In a 1974 survey study conducted by the American Dental Association Research Institute of 4000 dentists, 85% of the responding dentists credited CWF as having a greater value in dental caries prevention, compared to other efforts [11]. In an another study, more than 90% of the responding dentists from Multnomah County, Portland, Oregon (1981) stated that CWF was desirable or highly desirable [12]. No recent studies have been conducted to understand the practicing dentists’ perceptions about CWF, let alone their willingness to promote fluoridated water consumption, or to advocate for CWF programs.

Advocacy is to speak out on behalf of a program or a population, and is involved in active promotion of a cause or principle [13]. We first aimed to understand the characteristics of pediatric dentists who were willing to advocate for CWF programs compared to those who were not willing. In the context of this study, advocacy would mean to support or speak for CWF to city councils, children’s organizations, and other public health organizations in their communities or states. We also tested the association between accepting new Medicaid-insured children every month in the clinical practice, and willingness to advocate for CWF programs among pediatric dentists. We were interested to explore this association because, the literature shows that dentists who accept Medicaid-insured patients in their practice have significantly more altruistic attitudes in general compared to those who do not [14]. Providing services to Medicaid children can be considered altruistic because these children are usually from low SES backgrounds and the reimbursement for dental services through Medicaid is substantially lower than through private dental insurance. Because advocating for CWF can be considered an altruistic behavior, we assume that dentists who accept new Medicaid-insured children every month are altruistic, and would also be more willing to advocate for CWF programs compared to those who do not. We also assessed the reasons behind the reluctance to promote fluoridated water consumption within clinical practice and/or reluctance in advocating for CWF programs at community or state levels.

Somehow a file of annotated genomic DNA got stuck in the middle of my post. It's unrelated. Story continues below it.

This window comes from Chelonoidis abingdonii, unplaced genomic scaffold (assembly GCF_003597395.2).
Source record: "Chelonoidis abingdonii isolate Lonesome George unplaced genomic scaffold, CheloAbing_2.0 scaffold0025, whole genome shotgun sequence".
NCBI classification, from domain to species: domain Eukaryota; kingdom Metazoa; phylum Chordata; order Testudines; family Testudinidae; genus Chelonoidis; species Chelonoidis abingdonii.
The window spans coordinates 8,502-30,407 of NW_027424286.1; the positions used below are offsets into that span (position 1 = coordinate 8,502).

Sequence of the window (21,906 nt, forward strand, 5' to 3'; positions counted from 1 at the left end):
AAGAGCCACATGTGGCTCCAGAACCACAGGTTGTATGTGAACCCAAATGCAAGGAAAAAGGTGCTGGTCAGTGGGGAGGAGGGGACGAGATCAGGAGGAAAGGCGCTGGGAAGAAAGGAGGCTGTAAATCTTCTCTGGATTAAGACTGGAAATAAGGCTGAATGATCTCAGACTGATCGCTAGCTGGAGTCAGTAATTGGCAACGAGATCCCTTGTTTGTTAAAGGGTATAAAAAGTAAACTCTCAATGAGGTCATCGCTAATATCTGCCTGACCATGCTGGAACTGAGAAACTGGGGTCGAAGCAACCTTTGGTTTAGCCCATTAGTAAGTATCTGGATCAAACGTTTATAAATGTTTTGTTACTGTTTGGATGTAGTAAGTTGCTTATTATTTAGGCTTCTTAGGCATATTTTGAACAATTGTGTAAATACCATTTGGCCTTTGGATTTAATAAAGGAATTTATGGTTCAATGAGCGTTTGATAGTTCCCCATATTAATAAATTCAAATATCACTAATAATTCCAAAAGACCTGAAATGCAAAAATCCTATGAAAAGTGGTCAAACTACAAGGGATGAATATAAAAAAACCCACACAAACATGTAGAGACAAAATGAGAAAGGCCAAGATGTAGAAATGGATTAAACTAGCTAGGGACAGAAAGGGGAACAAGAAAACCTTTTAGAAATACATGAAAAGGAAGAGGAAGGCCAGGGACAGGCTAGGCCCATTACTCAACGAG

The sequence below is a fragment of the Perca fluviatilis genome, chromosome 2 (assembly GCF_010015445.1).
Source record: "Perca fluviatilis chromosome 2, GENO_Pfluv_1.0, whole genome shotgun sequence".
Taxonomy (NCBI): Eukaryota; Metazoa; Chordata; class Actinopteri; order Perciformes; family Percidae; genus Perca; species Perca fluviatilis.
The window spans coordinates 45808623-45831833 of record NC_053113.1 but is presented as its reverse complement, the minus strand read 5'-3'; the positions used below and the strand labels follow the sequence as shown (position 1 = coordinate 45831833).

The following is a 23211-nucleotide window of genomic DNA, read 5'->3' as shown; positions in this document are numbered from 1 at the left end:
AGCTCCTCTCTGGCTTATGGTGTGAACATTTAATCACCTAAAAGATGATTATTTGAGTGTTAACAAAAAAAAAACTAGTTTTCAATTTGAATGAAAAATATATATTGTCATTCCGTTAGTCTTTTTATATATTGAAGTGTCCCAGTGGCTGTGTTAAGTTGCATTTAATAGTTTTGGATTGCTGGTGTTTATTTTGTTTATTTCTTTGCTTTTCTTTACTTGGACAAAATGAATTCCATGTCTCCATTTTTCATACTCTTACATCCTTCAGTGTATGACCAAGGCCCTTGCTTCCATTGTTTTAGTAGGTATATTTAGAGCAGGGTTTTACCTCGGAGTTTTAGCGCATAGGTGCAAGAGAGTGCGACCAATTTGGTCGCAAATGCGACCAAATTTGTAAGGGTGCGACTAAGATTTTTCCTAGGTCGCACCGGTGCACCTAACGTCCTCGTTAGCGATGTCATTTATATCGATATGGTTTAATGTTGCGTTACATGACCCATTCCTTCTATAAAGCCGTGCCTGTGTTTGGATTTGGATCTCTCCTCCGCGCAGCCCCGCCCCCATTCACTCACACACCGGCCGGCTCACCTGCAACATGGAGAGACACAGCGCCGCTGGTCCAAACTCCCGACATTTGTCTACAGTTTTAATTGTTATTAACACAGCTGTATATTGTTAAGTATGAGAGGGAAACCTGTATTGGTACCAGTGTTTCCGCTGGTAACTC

Methods

Sample

Our target population were practicing pediatric dentists in the U.S. who were also active members of the American Academy of Pediatric Dentistry (AAPD). The study protocol was reviewed and approved by the Institution Review Board (Protocol Number: 23283).

Survey instrument

A 22-item, pilot tested survey instrument was used to conduct this cross sectional study (A copy of the survey is provided in the appendix). The survey comprised of yes/no type questions, close ended and also questions to elicit open responses. Using cognitive interviewing techniques we pilot tested the survey with 5 pediatric dentists (PDs). To understand the dentists’ thought as they reviewed the survey, we adopted concurrent think aloud method with probes [15]. Piloting this survey using these methodologies we believe, enhanced the content and face validity of the survey [15].

PDs were asked several questions to determine their perceptions and willingness to promote the consumption of fluoridated water within their clinical practice and to advocate for CWF programs. Prior to asking questions about fluoridated water, a brief statement on CWF was included. The statement read: “Community water fluoridation (CWF) is the controlled adjustment of fluoride in a public water supply to optimal concentration in order to prevent dental caries among members of the community”.

First, we inquired whether PDs were likely to promote the consumption of fluoridated water when talking to patients in their clinical practice (Yes/No). Those who were unlikely to promote fluoridated water consumption were further asked about the reasons for their unwillingness. A checkbox list of possible reasons was provided in the survey, along with an open-ended option for respondents to state their own reasons. Another prompt statement said: “Some dentists have publicly expressed their support, and speak out for (advocate) community water fluoridation to city councils, children’s organizations, and other public health organizations in their communities or states”. This statement was included to inform the participants about the context in which CWF advocacy could occur. After this statement, PDs were asked whether they were willing to advocate for CWF programs (Yes/No). If they were not willing to advocate for CWF, we asked the reasons why they were unwilling. We then provided 5 different checkbox options (reasons) and an open-ended option to determine why respondents were unwilling to advocate for CWF. We determined whether PDs received any formal training in public health advocacy during their dental education by asking if they received any such training in their pre-doctoral dental education, or in their pediatric dental residency program, or during both pre-doctoral dental education and pediatric dental residency programs.

Data collection